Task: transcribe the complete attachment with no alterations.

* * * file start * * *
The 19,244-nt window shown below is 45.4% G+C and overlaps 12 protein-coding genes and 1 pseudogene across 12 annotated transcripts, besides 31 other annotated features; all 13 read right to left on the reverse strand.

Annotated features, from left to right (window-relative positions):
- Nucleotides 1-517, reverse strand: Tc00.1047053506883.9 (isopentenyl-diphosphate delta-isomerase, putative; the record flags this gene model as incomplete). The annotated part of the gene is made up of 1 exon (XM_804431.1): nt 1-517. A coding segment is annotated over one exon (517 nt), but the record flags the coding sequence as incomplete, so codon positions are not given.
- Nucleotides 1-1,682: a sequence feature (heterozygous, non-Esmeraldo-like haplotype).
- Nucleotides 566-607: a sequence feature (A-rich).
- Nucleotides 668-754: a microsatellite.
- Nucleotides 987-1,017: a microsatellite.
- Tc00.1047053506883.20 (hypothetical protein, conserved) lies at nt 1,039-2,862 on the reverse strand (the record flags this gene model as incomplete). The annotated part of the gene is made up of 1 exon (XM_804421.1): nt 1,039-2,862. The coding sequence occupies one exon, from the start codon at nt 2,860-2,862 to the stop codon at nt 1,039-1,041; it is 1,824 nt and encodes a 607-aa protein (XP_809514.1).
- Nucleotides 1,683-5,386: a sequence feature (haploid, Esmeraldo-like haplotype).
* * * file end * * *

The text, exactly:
The 19,244-nt window shown below is 45.4% G+C and overlaps 12 protein-coding genes and 1 pseudogene across 12 annotated transcripts, besides 31 other annotated features; all 13 read right to left on the reverse strand.

Annotated features, from left to right (window-relative positions):
- Nucleotides 1-517, reverse strand: Tc00.1047053506883.9 (isopentenyl-diphosphate delta-isomerase, putative; the record flags this gene model as incomplete). The annotated part of the gene is made up of 1 exon (XM_804431.1): nt 1-517. A coding segment is annotated over one exon (517 nt), but the record flags the coding sequence as incomplete, so codon positions are not given.
- Nucleotides 1-1,682: a sequence feature (heterozygous, non-Esmeraldo-like haplotype).
- Nucleotides 566-607: a sequence feature (A-rich).
- Nucleotides 668-754: a microsatellite.
- Nucleotides 987-1,017: a microsatellite.
- Tc00.1047053506883.20 (hypothetical protein, conserved) lies at nt 1,039-2,862 on the reverse strand (the record flags this gene model as incomplete). The annotated part of the gene is made up of 1 exon (XM_804421.1): nt 1,039-2,862. The coding sequence occupies one exon, from the start codon at nt 2,860-2,862 to the stop codon at nt 1,039-1,041; it is 1,824 nt and encodes a 607-aa protein (XP_809514.1).
- Nucleotides 1,683-5,386: a sequence feature (haploid, Esmeraldo-like haplotype).